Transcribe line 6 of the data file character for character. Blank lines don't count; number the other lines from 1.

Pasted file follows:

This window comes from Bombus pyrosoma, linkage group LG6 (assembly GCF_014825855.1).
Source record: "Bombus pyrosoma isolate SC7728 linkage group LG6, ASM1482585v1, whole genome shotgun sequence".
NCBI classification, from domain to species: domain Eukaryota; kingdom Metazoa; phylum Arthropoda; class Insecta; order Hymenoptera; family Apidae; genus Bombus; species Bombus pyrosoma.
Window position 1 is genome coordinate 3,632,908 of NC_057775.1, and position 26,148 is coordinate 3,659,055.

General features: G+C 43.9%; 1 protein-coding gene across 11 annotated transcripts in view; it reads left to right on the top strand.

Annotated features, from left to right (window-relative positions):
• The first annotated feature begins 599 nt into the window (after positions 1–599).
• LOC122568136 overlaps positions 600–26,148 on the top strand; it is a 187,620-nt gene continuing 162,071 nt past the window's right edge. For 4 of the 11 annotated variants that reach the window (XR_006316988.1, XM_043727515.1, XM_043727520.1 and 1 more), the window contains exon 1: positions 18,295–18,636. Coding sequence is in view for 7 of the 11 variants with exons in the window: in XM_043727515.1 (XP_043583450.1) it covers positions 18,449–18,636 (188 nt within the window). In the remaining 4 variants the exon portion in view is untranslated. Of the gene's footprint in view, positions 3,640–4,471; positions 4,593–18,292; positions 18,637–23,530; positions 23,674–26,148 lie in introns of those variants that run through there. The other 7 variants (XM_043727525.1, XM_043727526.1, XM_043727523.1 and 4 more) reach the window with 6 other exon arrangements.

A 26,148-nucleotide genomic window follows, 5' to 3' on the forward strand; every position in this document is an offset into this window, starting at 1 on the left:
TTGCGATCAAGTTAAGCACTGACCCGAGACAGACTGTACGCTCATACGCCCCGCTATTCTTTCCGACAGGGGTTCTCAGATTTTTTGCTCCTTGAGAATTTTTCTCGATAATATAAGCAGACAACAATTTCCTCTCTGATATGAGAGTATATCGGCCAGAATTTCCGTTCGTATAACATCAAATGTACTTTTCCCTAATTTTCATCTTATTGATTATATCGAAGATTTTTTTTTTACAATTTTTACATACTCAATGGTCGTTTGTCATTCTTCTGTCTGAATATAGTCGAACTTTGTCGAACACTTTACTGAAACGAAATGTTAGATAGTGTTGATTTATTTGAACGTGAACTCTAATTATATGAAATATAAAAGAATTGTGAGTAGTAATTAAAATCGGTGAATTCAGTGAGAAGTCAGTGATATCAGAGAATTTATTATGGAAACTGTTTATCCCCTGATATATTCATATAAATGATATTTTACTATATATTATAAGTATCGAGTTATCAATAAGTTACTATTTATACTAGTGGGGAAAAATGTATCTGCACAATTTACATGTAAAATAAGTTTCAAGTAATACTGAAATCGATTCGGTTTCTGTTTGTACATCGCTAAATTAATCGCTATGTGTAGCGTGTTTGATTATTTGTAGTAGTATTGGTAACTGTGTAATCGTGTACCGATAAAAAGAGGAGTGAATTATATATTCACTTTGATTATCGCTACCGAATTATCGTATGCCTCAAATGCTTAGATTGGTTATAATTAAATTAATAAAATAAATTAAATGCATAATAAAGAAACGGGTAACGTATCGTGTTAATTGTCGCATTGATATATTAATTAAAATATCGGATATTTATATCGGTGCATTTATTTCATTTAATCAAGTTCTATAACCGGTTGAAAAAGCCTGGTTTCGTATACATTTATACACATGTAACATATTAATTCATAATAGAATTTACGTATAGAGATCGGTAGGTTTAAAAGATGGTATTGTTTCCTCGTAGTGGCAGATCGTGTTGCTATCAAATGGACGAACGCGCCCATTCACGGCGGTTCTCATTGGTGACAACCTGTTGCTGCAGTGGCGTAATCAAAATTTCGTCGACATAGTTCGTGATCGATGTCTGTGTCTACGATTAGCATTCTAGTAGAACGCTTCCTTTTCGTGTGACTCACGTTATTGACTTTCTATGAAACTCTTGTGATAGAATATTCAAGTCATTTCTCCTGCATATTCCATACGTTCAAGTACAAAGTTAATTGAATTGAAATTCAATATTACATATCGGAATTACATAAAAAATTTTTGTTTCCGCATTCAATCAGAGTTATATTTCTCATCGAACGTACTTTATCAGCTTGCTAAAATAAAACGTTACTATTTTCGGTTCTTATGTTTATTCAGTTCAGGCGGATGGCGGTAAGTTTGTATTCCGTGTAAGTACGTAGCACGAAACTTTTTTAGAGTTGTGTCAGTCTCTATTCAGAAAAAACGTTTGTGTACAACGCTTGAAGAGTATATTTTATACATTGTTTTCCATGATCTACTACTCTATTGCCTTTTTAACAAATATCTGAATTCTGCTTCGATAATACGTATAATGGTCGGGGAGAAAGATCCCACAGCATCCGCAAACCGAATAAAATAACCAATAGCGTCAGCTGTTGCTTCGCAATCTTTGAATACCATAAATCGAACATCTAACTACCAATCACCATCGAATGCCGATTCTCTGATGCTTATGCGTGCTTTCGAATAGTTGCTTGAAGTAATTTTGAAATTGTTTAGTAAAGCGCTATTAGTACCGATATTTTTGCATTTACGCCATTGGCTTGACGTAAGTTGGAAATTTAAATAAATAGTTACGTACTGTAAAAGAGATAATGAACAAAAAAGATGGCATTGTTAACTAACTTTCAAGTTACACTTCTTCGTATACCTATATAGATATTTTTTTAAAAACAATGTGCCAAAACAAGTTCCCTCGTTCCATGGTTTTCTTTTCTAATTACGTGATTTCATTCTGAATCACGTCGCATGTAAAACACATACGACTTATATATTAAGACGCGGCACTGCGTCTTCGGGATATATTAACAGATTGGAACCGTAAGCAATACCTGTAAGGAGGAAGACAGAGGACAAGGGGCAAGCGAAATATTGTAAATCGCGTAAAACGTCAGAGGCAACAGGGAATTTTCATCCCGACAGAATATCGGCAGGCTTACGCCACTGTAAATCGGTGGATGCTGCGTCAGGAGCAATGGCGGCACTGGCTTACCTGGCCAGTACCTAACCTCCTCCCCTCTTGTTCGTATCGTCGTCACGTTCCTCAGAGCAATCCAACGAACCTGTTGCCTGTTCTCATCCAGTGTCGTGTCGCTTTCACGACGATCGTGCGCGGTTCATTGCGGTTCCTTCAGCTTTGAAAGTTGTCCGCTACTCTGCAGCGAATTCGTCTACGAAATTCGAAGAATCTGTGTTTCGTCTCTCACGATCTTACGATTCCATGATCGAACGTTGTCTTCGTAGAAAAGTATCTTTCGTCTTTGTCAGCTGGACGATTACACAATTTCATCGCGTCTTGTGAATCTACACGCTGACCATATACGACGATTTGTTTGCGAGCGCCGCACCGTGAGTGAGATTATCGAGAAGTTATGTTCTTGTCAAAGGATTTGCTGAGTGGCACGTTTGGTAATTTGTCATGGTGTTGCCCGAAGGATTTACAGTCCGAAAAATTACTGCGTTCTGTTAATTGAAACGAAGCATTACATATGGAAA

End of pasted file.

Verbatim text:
Annotated features, from left to right (window-relative positions):